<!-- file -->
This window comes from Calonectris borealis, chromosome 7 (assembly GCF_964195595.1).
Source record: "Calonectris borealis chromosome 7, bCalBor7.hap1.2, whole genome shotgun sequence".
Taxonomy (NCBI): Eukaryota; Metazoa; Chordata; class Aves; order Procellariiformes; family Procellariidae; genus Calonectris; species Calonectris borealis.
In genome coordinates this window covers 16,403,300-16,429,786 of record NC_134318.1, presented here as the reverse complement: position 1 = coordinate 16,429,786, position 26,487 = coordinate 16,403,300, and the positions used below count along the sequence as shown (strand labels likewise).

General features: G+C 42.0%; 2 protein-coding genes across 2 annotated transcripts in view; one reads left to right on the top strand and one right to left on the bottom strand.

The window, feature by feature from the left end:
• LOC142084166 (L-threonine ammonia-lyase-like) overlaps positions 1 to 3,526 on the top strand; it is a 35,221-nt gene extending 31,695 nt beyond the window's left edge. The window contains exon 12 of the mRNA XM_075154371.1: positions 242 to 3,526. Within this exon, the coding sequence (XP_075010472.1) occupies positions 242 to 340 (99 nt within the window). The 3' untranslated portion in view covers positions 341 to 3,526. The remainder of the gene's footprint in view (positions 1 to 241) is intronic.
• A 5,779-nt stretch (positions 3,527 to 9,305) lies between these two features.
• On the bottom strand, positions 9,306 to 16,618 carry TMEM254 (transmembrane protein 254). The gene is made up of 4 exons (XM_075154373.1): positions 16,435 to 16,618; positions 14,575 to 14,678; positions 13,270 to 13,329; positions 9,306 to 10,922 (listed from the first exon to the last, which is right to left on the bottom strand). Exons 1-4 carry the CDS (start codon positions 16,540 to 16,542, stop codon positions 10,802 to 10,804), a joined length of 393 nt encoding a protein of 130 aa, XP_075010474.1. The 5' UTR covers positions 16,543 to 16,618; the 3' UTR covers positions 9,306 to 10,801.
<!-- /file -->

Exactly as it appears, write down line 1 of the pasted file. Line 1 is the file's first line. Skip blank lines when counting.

This window comes from Calonectris borealis, chromosome 7 (assembly GCF_964195595.1).